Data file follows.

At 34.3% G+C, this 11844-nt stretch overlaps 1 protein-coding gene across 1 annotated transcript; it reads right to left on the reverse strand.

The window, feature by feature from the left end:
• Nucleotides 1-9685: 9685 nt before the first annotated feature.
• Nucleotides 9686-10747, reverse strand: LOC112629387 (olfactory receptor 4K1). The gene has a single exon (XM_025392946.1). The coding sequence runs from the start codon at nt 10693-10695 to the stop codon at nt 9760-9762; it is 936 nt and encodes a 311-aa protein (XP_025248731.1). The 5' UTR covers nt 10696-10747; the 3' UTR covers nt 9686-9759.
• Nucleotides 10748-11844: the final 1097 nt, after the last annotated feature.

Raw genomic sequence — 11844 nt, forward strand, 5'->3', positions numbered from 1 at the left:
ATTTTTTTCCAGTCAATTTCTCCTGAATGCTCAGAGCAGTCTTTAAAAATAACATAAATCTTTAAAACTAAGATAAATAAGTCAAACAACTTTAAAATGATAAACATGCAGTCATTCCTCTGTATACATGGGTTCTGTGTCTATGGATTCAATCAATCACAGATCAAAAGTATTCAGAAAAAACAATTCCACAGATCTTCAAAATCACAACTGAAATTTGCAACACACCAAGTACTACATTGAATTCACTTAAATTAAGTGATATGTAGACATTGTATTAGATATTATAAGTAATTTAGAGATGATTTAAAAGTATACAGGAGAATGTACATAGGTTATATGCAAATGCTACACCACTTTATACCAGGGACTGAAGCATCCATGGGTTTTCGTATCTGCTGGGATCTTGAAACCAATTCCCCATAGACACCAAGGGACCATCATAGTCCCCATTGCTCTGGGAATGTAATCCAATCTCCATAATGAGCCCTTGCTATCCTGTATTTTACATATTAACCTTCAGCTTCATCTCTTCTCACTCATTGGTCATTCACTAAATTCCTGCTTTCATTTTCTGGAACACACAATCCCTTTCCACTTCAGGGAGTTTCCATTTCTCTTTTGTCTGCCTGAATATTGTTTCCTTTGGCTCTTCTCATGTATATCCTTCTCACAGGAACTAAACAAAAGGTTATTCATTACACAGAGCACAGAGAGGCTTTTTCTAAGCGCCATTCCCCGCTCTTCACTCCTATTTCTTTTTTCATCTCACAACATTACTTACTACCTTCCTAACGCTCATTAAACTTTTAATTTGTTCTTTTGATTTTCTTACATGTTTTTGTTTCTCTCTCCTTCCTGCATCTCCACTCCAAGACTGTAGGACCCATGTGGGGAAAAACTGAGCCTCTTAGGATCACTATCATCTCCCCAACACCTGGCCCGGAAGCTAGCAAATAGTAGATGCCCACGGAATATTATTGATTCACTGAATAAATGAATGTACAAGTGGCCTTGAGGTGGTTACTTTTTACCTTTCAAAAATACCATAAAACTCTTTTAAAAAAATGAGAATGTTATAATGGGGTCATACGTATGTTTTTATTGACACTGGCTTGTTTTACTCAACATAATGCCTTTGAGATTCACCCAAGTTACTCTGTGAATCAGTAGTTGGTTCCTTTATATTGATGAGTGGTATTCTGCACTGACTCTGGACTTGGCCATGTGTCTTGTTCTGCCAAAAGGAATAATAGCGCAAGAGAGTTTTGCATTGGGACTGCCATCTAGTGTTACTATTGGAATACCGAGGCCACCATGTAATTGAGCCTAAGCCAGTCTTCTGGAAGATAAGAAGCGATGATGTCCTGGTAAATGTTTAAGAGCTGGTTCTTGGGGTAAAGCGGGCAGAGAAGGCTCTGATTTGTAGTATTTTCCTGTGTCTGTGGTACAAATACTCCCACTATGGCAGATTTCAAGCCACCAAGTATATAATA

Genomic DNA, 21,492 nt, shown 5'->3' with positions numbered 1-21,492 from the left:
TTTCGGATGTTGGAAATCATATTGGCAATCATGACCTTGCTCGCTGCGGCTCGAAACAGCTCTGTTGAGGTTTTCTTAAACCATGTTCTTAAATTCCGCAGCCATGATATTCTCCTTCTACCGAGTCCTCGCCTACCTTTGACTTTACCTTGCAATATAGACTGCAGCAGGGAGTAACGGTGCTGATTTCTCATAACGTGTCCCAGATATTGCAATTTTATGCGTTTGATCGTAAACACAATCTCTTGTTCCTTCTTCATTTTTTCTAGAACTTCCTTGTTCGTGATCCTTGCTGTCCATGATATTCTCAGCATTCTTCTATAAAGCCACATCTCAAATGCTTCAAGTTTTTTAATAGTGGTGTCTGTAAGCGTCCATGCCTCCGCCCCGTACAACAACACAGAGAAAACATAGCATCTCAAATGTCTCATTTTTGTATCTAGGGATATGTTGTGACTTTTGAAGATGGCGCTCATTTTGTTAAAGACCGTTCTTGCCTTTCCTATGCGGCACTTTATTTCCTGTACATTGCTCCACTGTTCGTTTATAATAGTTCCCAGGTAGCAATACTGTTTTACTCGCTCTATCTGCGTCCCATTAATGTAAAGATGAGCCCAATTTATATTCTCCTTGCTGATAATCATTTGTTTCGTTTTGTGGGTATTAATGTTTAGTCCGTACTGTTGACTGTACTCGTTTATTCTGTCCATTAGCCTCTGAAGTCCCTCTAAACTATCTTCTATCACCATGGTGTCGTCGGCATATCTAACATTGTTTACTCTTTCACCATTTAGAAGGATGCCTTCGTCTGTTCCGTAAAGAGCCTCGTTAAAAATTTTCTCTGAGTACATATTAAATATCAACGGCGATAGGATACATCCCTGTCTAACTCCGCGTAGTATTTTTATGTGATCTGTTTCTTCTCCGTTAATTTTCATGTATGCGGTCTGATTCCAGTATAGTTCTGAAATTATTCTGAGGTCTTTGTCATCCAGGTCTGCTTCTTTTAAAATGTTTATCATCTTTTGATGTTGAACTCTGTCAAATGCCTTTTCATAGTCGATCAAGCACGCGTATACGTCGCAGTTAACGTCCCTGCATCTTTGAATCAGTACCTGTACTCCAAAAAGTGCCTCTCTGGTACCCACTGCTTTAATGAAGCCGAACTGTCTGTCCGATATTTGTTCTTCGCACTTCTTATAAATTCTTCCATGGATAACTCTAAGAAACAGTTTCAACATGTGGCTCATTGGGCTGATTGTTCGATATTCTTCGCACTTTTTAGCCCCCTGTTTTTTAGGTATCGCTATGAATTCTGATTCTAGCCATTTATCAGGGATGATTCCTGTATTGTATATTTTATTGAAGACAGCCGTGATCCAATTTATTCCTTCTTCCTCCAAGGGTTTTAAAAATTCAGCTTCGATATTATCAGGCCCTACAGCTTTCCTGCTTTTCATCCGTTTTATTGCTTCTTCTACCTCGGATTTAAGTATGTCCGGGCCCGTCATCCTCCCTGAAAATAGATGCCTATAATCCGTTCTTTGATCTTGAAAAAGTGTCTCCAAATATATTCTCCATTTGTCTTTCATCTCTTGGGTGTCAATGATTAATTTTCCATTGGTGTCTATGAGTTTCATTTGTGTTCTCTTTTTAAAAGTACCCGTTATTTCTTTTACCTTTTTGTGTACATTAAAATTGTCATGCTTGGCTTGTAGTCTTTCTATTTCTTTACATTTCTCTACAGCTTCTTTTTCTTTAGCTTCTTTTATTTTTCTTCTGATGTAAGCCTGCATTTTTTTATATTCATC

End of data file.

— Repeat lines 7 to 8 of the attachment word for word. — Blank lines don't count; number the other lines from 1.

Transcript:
ATTTTTTTCCAGTCAATTTCTCCTGAATGCTCAGAGCAGTCTTTAAAAATAACATAAATCTTTAAAACTAAGATAAATAAGTCAAACAACTTTAAAATGATAAACATGCAGTCATTCCTCTGTATACATGGGTTCTGTGTCTATGGATTCAATCAATCACAGATCAAAAGTATTCAGAAAAAACAATTCCACAGATCTTCAAAATCACAACTGAAATTTGCAACACACCAAGTACTACATTGAATTCACTTAAATTAAGTGATATGTAGACATTGTATTAGATATTATAAGTAATTTAGAGATGATTTAAAAGTATACAGGAGAATGTACATAGGTTATATGCAAATGCTACACCACTTTATACCAGGGACTGAAGCATCCATGGGTTTTCGTATCTGCTGGGATCTTGAAACCAATTCCCCATAGACACCAAGGGACCATCATAGTCCCCATTGCTCTGGGAATGTAATCCAATCTCCATAATGAGCCCTTGCTATCCTGTATTTTACATATTAACCTTCAGCTTCATCTCTTCTCACTCATTGGTCATTCACTAAATTCCTGCTTTCATTTTCTGGAACACACAATCCCTTTCCACTTCAGGGAGTTTCCATTTCTCTTTTGTCTGCCTGAATATTGTTTCCTTTGGCTCTTCTCATGTATATCCTTCTCACAGGAACTAAACAAAAGGTTATTCATTACACAGAGCACAGAGAGGCTTTTTCTAAGCGCCATTCCCCGCTCTTCACTCCTATTTCTTTTTTCATCTCACAACATTACTTACTACCTTCCTAACGCTCATTAAACTTTTAATTTGTTCTTTTGATTTTCTTACATGTTTTTGTTTCTCTCTCCTTCCTGCATCTCCACTCCAAGACTGTAGGACCCATGTGGGGAAAAACTGAGCCTCTTAGGATCACTATCATCTCCCCAACACCTGGCCCGGAAGCTAGCAAATAGTAGATGCCCACGGAATATTATTGATTCACTGAATAAATGAATGTACAAGTGGCCTTGAGGTGGTTACTTTTTACCTTTCAAAAATACCATAAAACTCTTTTAAAAAAATGAGAATGTTATAATGGGGTCATACGTATGTTTTTATTGACACTGGCTTGTTTTACTCAACATAATGCCTTTGAGATTCACCCAAGTTACTCTGTGAATCAGTAGTTGGTTCCTTTATATTGATGAGTGGTATTCTGCACTGACTCTGGACTTGGCCATGTGTCTTGTTCTGCCAAAAGGAATAATAGCGCAAGAGAGTTTTGCATTGGGACTGCCATCTAGTGTTACTATTGGAATACCGAGGCCACCATGTAATTGAGCCTAAGCCAGTCTTCTGGAAGATAAGAAGCGATGATGTCCTGGTAAATGTTTAAGAGCTGGTTCTTGGGGTAAAGCGGGCAGAGAAGGCTCTGATTTGTAGTATTTTCCTGTGTCTGTGGTACAAATACTCCCACTATGGCAGATTTCAAGCCACCAAGTATATAATA

Genomic DNA, 21,492 nt, shown 5'->3' with positions numbered 1-21,492 from the left: